March 24, 2014
A Culinary Celebration of the Newport to Ensenada International Yacht Race
One of the largest boating events in the world is coming to town: The Annual Newport to Ensenada International Yacht Race, which gets underway on Friday, April 25 off the Balboa Pier.
Nearly 200 boats will be racing 125 miles to Ensenada in Baja California, and the start of the race is one of the most spectacular sights along the coast.
A number of community events take place in the weeks prior to the event, including the Kickoff Fiesta on April 13 and the Fiesta in the Fun Zone April 24.
We thought it would be fun to plan a culinary fiesta of our own using the nautical and south-of-the-border themes, so we selected five local restaurants from each category that match those themes.
Since the race leaves from the Balboa Pier, it made sense to include a pair of restaurants from Balboa Village: Newport Landing Restaurant & Oyster Bar and Great Mex.
The two-story Newport Landing Restaurant offers endless views of Newport Harbor and the Balboa Ferry, and a seemingly endless list of fresh seafood dishes. Small plates ($4 to $6) include shrimp and scallop ceviche, shrimp cocktail, steamed clams, and mussels provencal, while the dinner menu offers everything from potato wrapped Atlantic salmon and Pacific swordfish to Canadian lobster tails and Alaskan king crabs. The oyster bar offers an array of seafood, sandwiches and burgers, plus terrific happy hour specials. www.newport-landing.com.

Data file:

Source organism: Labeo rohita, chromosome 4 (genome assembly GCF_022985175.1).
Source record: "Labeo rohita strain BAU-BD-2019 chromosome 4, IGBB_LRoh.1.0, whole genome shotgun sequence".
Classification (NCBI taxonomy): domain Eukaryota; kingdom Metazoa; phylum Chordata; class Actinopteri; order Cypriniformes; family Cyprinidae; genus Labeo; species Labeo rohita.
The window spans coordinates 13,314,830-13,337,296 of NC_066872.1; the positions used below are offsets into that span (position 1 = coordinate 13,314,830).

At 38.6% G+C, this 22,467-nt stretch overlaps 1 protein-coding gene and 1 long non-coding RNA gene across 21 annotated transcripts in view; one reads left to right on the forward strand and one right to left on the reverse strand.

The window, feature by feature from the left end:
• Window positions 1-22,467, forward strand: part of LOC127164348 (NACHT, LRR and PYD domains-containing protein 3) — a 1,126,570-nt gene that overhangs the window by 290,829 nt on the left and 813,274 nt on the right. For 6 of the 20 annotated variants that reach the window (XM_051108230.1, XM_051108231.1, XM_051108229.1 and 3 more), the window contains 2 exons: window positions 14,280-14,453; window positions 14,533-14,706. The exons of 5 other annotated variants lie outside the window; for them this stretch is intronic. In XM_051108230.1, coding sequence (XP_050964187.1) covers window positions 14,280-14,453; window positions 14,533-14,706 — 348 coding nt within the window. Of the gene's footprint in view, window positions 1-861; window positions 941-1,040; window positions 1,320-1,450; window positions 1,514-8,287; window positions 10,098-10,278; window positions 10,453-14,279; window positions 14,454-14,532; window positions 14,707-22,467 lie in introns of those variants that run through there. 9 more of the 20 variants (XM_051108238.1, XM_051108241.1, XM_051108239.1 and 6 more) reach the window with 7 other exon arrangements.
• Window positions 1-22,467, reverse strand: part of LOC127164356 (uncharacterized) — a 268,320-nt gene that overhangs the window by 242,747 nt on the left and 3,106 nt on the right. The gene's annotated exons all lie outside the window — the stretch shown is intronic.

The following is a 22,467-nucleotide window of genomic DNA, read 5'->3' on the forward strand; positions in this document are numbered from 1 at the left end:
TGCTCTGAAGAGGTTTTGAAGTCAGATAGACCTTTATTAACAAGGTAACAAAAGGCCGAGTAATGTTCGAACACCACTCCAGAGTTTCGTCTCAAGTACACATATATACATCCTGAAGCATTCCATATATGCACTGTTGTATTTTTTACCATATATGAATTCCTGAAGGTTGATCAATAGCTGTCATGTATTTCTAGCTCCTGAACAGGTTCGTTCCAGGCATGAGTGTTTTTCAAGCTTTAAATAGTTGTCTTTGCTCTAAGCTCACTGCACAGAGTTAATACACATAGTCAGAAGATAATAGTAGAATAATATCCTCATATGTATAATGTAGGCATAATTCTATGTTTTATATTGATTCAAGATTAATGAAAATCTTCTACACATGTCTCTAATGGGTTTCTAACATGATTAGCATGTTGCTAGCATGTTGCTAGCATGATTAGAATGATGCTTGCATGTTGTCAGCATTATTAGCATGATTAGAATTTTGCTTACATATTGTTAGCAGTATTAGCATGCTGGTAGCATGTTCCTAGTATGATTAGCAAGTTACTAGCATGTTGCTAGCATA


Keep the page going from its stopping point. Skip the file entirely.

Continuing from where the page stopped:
Around the corner is Great Mex, a staple with locals who line up out the door for the simple yet flavorful Mexican food. Our favorite: the shrimp tacos, nicely seasoned and sizzling in the soft tortilla shell. The burritos are a work of art, stuffed with your choice of meat plus rice, refried beans, cheese and pico de gallo. They’re also open for breakfast daily—the chorizo and eggs is a classic dish that reminds us that Great Mex is indeed a great place to eat that won’t break the bank (no item is over $8.50). www.greatmexgrill.com.
Traveling up the Balboa Peninsula toward Coast Highway is a landmark seafood restaurant called The Crab Cooker, which opened in 1951 and has become a beloved culinary institution. The restaurant’s motto is “Eat Lots of Fish.” One look at the menu and you know they mean what they say.
The restaurant is colorful and casual (with paper plates and plastic utensils), but they’re serious about their seafood. Oysters, clams, mussels and crab claws take center stage on the appetizer menu, while entrees include scallops, shrimp, lobster, and Alaskan king crabs. The clam chowder (billed as “the world’s best”) is a must, as are the addicting bread sticks. www.crabcooker.com.
Down the street is another famous local restaurant, Avila’s El Ranchito, a family owned business since 1975. The menu is packed with traditional Mexican favorites, including mahi mahi ceviche, carne asada, fajitas, tacos and enchiladas. The ambiance is casual and fun, and the recipes are originals that Mama Avila brought with her from Mexico 40 years ago. www.avilaselranchito.com.
The Cannery’s history started in 1921, when the building was an actual commercial fish cannery. Thousands of pounds of fish were packed there every day, until it closed in 1966. It reopened in 1973 as The Cannery Restaurant, and has a commitment to serving the finest seafood available.